Develop a national strategy to effectively tackle the drug epidemic throughout Australia

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It is clear both our judicial and health systems are struggling to deal with the cyclic problems which are directly and indirectly arising from drug addiction. Drug addiction has reached a crisis level in our society, due to the percentage of crimes law enforcement deal with being drug related, with prisons overflowing and health systems unable to effectively address a plethora of mental health issues. There are insufficient professional drug rehabilitation centres and insufficient laws to protect and support people while their decisionmaking is impaired due to mental health issues which result from drug addiction. If drug addiction was determined as a disease and sufferers subsequently treated in rehabilitation facilities, rather than prison as punishment, we would certainly be attempting to address the associated problems more effectively through intercepting the addiction cycle. Serious money needs to be invested into intervention in the cycle ‘victim addicts’ find themselves in. I refer to ice addicts as victim addicts, particularly ice, because the sheer nature of this drug, finds an ignorant user addicted even after one go. While we know on one level from scientific research that the brain of ice addicts is severely affected, by the drug, one the most important being their decision-making, there is little support in place to assist this deficit while their addiction problems are being addressed. The current laws and associated punishments for behavior/crimes only add to the cycle, while not even addressing the problems behind the behavior. This includes our Mental Health departments – even the public hospital system, whose policies when short-term intervention is necessary is ineffective (medical practitioners would back this).

The Australian Government have stated from the 2015 National Ice Strategy, they will allocate serious money towards trying to redress this. However in four years since this report, little has been done within the judicial system or funding rehabilitation programs or compulsory and age appropriate drug education programs in schools for students as young as Primary level. It is stated in this report that drug education is provided in all schools and this is simply not true. Therefore, this issue should be important enough to hold an enquiry into effective treatment, which is then supported by laws, which do not only punish for drug related crimes, but successfully intervene in the cycle. Everyone waits for someone else to do something and from history we know that to petition Governments to actually change laws takes a great deal of courage by individuals willing to fight. We also know that politicians disenchant many people, because it appears a majority seek to line their own pockets and promote self-prominence without actually bringing about long-term change beyond their terms of office.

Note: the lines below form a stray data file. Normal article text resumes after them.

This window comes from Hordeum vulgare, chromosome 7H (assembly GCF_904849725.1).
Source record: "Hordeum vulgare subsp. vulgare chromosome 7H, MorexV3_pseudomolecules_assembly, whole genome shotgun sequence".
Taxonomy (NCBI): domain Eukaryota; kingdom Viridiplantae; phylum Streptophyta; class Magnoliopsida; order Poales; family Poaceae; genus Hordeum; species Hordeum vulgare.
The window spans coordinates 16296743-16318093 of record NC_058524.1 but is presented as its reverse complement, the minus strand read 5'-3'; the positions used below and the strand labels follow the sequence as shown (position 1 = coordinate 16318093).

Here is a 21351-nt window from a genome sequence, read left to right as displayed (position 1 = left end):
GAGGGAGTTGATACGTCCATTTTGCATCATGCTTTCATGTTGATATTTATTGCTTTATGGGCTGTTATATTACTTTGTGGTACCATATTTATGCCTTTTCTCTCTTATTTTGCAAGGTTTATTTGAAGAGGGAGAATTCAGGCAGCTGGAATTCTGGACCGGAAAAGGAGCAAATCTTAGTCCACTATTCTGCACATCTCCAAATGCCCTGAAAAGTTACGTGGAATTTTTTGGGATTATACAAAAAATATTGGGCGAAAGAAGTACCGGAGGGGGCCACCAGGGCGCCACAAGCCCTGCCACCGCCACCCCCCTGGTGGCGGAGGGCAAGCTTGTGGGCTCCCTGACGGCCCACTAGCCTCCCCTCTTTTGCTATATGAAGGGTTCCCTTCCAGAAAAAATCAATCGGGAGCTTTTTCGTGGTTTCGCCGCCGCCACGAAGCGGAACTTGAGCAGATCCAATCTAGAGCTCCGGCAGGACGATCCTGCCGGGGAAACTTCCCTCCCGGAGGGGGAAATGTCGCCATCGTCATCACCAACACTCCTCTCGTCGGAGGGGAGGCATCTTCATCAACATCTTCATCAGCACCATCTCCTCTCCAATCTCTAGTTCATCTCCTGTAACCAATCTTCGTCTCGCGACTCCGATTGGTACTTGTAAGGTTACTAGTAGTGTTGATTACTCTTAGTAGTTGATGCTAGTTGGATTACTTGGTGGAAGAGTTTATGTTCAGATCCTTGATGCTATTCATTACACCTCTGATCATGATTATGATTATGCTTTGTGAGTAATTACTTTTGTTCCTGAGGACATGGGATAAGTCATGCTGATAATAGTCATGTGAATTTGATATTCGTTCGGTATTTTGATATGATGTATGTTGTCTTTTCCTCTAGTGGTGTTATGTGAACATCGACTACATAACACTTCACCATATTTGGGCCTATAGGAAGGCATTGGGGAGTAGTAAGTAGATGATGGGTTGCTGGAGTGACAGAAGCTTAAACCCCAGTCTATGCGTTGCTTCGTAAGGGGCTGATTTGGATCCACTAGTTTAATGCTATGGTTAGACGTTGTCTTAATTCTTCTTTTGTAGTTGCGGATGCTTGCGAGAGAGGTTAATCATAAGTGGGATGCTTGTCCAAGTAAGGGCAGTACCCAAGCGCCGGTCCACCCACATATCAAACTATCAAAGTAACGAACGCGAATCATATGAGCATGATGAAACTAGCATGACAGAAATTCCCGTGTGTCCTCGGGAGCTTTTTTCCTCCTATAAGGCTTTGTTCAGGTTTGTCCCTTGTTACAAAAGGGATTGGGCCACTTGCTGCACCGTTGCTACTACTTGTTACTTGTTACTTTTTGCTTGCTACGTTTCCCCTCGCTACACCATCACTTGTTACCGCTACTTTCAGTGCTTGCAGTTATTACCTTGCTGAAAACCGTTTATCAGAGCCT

Drug addiction should be seen as a disease rather than a crime. Drug addiction should not be treated as a crime but a disease and therefore treated in specialised facilities. The Federal Government should determine this as a crisis and commence funding drug rehabilitation programs on a larger scale, modelled off successful programs such as initiatives which individuals, private facilities, Judges, organisations in states throughout Australia who are leading the way with alternative programs. Laws need changing to support holding a recovering ice addict in a facility, to support their inability to make sound decisions, until they recover – it takes some 2-3 months to visually see the drug lose some of its sardonic hold over a person physically and mentally, of course in reality it is much longer (in excess of 12 months). Currently under the mental health care act a person can only be held in the hospital for a few days if they are seen to be at risk. Ice addiction needs to be treated differently because of the sheer nature of the drug, its short and long-term effects.

My name is Christine and I am a concerned citizen who, apart from having a family member addicted to Ice and therefore have some first-hand experience of this societal problem, would like to be part of finding a solution to this. The past four years has been a roller coast ride for both myself and my family, while we tried to help our family member, searched far and wide for rehabilitation programs, became involved in the judicial, mental health care and medical systems in the journey. Throughout this process we have met many others, both victims of drug use and family victims also caught up in this tragic web. We have slowly watched the mental deterioration of our loved one and experienced frustration, worry and wept many tears. Ice is a drug like no other and due to its sheer destructive nature needs legislation to protect Ice addicts from themselves for a time and the community along with highly strategic and supportive rehabilition.